BOE approves comfort dog at Harris

Pilot program could be expanded in future

LEDGER – The Mitchell County Board of Education at its regular meeting this past week unanimously approved a decision to allow a pilot program of comfort dogs at Harris Middle School for one year.

The board heard a presentation from Harris Principal Michael Tountasakis about comfort dogs for the second time. Tountasakis first addressed the board about the topic during the regular May meeting, prompting the board to approve a pilot of the program, pending legal review. 

Henning reviewed the program and expressed concerns about the school system being liable in instances such as a dog bite or a student experiencing an allergic reaction. 

The board moved to invite Tountasakis back to discuss the program again and field additional questions. 

“This is research-supported,” Tountasakis said. “It doesn’t matter how good we are at teaching if the kids are in a bad place. This is unconditional love and acceptance.”

Tountasakis introduced the board to Ruby, the puppy who is slated to serve as the comfort dog at Harris.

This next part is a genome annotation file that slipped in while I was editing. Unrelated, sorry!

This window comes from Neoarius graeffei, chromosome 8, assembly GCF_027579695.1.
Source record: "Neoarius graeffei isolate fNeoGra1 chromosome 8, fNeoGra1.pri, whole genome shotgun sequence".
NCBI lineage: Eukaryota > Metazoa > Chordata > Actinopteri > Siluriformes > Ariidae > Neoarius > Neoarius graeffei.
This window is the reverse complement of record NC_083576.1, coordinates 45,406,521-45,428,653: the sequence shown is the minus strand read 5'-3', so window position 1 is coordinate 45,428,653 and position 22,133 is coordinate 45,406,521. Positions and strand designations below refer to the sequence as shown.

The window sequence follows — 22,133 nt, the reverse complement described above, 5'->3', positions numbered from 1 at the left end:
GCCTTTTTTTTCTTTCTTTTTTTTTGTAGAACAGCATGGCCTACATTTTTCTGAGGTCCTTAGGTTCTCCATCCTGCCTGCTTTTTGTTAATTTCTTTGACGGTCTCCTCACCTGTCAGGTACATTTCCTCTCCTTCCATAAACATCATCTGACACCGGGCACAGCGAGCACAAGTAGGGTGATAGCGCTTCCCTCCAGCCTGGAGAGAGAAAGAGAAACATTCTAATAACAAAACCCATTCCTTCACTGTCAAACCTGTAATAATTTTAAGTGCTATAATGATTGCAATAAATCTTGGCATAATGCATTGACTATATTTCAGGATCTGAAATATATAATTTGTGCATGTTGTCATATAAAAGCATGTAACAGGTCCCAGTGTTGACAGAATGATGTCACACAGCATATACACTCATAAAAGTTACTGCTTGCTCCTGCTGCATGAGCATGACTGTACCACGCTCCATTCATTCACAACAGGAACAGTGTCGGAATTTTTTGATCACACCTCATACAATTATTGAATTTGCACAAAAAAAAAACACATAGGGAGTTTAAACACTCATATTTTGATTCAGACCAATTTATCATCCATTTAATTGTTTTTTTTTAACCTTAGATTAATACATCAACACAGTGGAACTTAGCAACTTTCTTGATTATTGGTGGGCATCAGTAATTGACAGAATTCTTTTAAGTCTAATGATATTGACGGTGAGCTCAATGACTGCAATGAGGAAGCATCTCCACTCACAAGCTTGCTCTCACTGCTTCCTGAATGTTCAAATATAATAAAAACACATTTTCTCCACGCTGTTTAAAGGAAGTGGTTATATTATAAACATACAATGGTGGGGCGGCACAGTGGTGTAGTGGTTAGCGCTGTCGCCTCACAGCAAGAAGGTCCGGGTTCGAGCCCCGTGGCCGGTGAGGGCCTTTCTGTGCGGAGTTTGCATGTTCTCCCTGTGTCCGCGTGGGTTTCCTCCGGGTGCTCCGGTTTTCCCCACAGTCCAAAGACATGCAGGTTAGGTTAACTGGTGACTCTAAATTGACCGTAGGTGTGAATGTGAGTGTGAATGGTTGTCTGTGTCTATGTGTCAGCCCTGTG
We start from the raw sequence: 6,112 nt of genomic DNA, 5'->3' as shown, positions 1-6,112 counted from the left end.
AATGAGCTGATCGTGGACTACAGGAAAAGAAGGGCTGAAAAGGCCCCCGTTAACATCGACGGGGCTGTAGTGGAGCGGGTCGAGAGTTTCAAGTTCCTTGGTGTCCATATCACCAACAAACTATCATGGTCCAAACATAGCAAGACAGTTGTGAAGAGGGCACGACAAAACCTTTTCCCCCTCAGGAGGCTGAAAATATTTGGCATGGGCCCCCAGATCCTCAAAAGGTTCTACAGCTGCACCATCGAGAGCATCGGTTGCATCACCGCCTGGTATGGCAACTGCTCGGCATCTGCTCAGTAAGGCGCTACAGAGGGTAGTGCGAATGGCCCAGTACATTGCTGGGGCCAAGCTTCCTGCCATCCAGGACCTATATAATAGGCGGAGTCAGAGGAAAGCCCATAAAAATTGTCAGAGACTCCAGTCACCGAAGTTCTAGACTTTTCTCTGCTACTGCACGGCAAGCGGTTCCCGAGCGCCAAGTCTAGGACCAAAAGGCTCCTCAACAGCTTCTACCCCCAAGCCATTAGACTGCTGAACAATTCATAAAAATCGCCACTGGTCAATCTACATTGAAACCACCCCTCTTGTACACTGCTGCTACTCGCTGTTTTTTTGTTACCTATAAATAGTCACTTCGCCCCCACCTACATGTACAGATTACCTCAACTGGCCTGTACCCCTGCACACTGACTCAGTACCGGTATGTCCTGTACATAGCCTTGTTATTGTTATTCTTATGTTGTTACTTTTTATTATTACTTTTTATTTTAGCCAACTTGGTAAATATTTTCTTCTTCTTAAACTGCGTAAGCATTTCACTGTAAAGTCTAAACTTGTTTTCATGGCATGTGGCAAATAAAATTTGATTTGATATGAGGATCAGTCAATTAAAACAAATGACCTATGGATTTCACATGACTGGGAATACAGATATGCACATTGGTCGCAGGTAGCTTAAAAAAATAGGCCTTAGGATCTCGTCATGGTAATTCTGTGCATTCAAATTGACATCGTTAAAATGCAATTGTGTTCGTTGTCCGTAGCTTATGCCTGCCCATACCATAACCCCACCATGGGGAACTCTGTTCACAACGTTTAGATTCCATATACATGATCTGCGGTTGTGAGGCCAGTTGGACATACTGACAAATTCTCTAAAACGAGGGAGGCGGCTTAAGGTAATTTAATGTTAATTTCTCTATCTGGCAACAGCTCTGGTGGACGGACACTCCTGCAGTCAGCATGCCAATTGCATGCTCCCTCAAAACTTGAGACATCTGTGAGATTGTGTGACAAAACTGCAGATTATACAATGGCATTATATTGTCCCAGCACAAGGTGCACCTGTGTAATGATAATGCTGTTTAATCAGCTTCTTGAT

Burleson raised questions about the amount of training necessary for a comfort dog and what the dog’s duties would be. Henning, meanwhile, remained steadfast in his cautionary tone to the board. 

“I’ve spent quite a bit of time thinking about this,” he said. “As I’ve said before, I am a dog lover all day long. I’m not telling you this is the worst idea ever, but I also don’t know how to tell you there’s no risk.”

Board member Sam Blevins said any program carries a risk and made a motion to approve the pilot program. The motion died after no second was offered. 

“I want to do a bit more research myself,” Pitman said. 

The board started the discussion about the program again at a continuation of the meeting later in the week, and the one-year pilot was unanimously approved with the stipulation Tountasakis or other members of his staff will update the board on the program’s progress every other month, and the dog will undergo continual, rigorous training. 

Additionally, the board appropriated $2,500 for insurance purposes to help cover some liability. 

“We’ve stepped into other things without all the answers,” Burleson said. “All they’re asking for is a chance.”

The board expressed interest in trying similar programs at other county schools in the future but acknowledged that reviewing how the pilot goes at Harris is a good first step before making the program countywide.

The MItchell News

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